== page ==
Cost-of-living expenses for single Aussies with no kids comes in around $7,691 more per year compared to those in a relationship, new research has found.
A single-person household with no kids (SINKs) spent on average an estimated $2,198.93 per month on common household bills and housing costs – 41 per cent more than an individual living in a double-income household with no kids (DINKs), who spent $1,557.99 per month, a YouGiv study commissioned by iSelect found.
iSelect spokesperson Sophie Ryan said the research highlighted the advantages for those in a relationship when it came to splitting housing and other living costs.
“It seems couples are definitely coming out on top financially, with the majority (74 per cent) of single Aussies surveyed telling us they believe they are bearing the burden of the ‘singles tax’ when it comes to housing and living expenses,” Ryan said.
However, Ryan said the survey also highlighted the cost-of-living pressures being felt across the board by Gen Zs and Millennials.
More than 60 per cent of SINKs and DINKs surveyed said they felt pressured financially, and 73 per cent were making cutbacks due to the rising cost of living or to meet day-to-day living expenses.
What’s the good news?
Although the study highlighted the negative impact cost-of-living hikes were having on younger Aussies, it also reflected good savings behaviors.
Unsurprisingly, couples were finding it easier to save than singles, with most DINKs (91 per cent) having some kind of savings or support to fall back on if they were faced with a financial challenge or a large, unexpected expense – compared to 82 per cent of SINKs.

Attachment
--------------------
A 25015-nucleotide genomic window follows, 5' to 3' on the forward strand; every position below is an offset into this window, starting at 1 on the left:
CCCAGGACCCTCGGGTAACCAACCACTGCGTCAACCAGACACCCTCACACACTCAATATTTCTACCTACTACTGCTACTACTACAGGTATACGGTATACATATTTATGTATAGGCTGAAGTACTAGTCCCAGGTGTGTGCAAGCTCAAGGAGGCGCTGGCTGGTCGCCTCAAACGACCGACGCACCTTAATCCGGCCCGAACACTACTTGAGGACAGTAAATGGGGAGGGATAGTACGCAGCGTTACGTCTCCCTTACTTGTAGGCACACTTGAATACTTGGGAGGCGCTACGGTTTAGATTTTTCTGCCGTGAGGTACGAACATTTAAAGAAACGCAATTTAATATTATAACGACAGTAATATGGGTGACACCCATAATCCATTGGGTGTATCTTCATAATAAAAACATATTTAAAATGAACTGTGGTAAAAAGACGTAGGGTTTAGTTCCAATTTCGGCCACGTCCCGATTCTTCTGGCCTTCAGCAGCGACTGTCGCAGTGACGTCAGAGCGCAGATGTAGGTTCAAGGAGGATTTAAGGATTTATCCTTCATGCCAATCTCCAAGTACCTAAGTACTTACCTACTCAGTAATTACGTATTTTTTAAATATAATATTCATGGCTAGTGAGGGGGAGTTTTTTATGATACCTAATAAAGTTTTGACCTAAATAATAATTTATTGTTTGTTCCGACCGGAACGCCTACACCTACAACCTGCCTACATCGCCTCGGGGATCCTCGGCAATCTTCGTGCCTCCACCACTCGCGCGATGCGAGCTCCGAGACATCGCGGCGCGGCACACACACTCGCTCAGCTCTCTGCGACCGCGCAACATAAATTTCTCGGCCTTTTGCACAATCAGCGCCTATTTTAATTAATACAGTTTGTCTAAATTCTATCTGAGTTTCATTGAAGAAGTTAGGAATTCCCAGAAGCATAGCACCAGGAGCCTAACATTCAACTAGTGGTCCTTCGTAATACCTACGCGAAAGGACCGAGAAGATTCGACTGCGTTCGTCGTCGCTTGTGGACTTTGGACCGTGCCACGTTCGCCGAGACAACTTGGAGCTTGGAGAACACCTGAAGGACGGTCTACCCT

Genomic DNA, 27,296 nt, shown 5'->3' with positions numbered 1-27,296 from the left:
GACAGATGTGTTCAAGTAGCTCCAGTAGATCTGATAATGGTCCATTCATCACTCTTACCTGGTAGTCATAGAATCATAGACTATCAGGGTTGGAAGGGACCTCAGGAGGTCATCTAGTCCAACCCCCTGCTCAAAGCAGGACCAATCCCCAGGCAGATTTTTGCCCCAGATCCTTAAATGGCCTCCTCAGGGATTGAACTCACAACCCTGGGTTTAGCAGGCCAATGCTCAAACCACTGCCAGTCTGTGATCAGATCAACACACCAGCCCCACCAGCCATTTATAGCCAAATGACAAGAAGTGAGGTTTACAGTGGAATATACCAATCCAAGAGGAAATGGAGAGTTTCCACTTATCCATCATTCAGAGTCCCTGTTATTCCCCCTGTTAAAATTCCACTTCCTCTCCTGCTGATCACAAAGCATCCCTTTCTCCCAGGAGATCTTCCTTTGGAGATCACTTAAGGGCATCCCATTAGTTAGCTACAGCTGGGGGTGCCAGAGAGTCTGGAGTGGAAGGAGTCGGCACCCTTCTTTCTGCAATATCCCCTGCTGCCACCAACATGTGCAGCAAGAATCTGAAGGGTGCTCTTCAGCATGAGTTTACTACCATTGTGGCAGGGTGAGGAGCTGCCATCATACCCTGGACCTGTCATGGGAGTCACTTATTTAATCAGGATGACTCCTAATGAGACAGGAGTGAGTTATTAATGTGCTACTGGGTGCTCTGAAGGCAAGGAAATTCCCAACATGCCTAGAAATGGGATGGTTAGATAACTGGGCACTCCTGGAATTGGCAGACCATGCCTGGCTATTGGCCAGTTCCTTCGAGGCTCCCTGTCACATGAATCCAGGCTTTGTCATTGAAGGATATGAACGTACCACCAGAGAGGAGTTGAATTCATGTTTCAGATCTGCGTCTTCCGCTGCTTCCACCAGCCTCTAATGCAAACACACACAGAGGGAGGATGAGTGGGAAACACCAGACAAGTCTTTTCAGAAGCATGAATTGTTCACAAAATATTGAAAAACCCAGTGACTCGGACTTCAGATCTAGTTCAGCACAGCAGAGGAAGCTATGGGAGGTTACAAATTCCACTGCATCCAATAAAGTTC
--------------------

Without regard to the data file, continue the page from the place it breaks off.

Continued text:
“It’s clear from our research that during the current cost-of-living crisis, single Aussies seem to be struggling slightly more to make ends meet compared to our loved-up Aussies,” Ryan said.
“However, having said that, being single also has its advantages. Such as, not worrying about financial infidelities within a relationship, which our research also explored.”
Aussie couples more secretive about money
The study found more than a third of Aussie DINKs surveyed (31 per cent) said they had hidden a purchase from a partner, with clothing the top offender (41 per cent) followed by electronics (19 per cent) and shoes (17 per cent).
“Interestingly, more than half of Aussies surveyed (51 per cent) said withholding or being dishonest about important financial information (financial infidelity) with a partner is as bad as, or worse than, physical infidelity,” Ryan said.
“While those in a relationship could bear the burden of financial infidelity, it is the singletons who are more likely to bear the burden of increased cost of living, our research suggests.”
How can I cut down on my expenses?
While the research suggested the cost of living may be higher for Aussie singles, Ryan said it was not all doom and gloom, and singles could still find additional savings on some common household bills and expenses.
“If you’re struggling to manage your cost-of-living expenses on your own, singles don’t have to break up with their lifestyle to save money,” Ryan said.
“We encourage singles to see if they can save money or find better value by shopping around and comparing their options on a range of common household plans and expenses.”
Earlier research commissioned by iSelect found households that switched their electricity plan and/or provider over the course of last year found an average saving of $394, while those that switched their health Insurance plan and/or provider in the same timeframe found an average saving of $520.